Scientists have been aware of aluminum’s neurotoxicity for decades. Although aluminum’s apologists have tried to shroud the metal’s risks in manufactured controversy, a growing number of reports by researchers in the United Kingdom, France, Canada, Israel, the U.S. and elsewhere has furnished substantive evidence linking aluminum to neuropathology, including the epidemics of Alzheimer’s disease (AD) and autism spectrum disorder (ASD).
Aluminum levels were particularly high in the male brains, including in a 15-year-old boy with ASD who had the study’s single highest brain aluminum measurement.
Dr. Christopher Exley—one of the world’s leading experts on aluminum toxicity—has shown that chronic intoxication with myriad forms of this “ubiquitous and omnipresent metal” is exacting a high price on human health. Dr. Exley and other aluminum experts such as molecular biologist Dr. Lucija Tomljenovic have confirmed that aluminum readily and actively traverses the blood-brain barrier to selectively accumulate in brain tissues, where it induces unwelcome changes in brain biochemistry. As Dr. Exley has noted, “There are no ‘normal’ levels of brain aluminum,” meaning that “its presence in brain tissue, at any level, could be construed as abnormal” [emphasis added].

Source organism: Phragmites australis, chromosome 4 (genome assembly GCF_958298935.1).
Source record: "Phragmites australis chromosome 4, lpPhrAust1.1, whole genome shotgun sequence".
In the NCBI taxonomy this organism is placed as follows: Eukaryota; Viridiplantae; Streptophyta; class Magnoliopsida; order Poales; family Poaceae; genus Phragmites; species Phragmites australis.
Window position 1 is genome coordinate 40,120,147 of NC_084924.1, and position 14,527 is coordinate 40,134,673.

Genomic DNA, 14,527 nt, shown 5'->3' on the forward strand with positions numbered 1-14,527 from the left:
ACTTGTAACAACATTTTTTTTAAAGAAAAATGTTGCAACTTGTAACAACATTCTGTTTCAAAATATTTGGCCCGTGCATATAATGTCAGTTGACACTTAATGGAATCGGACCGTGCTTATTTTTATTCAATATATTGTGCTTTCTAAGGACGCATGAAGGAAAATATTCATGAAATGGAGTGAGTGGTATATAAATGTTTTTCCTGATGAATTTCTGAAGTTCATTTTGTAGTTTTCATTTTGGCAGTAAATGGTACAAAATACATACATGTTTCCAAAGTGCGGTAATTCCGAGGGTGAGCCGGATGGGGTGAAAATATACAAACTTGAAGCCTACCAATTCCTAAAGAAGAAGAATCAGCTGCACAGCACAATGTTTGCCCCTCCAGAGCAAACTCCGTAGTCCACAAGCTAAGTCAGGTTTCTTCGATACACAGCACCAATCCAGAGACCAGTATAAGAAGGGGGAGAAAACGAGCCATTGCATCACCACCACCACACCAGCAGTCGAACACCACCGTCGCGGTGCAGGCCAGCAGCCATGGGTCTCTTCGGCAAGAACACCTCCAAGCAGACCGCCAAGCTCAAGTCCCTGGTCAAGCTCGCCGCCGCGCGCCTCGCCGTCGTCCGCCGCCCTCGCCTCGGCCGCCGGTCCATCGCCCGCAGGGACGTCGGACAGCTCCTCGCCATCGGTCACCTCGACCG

Below is a video of him speaking on his study.
Documenting Aluminum in the ASD Brain
In light of the fact that even minute amounts of aluminum can have adverse neurological consequences, Dr. Exley’s newest paper—which reports on the first-ever study of aluminum in ASD brain tissue—is groundbreaking. Published in the Journal of Trace Elements in Medicine and Biology, the paper documents some of the highest values for aluminum in human brain tissue ever recorded. Using a two-pronged study design (see box), the researchers measured and characterized aluminum deposits in brain tissues from five to ten ASD donors, most of whom died in their teens or twenties.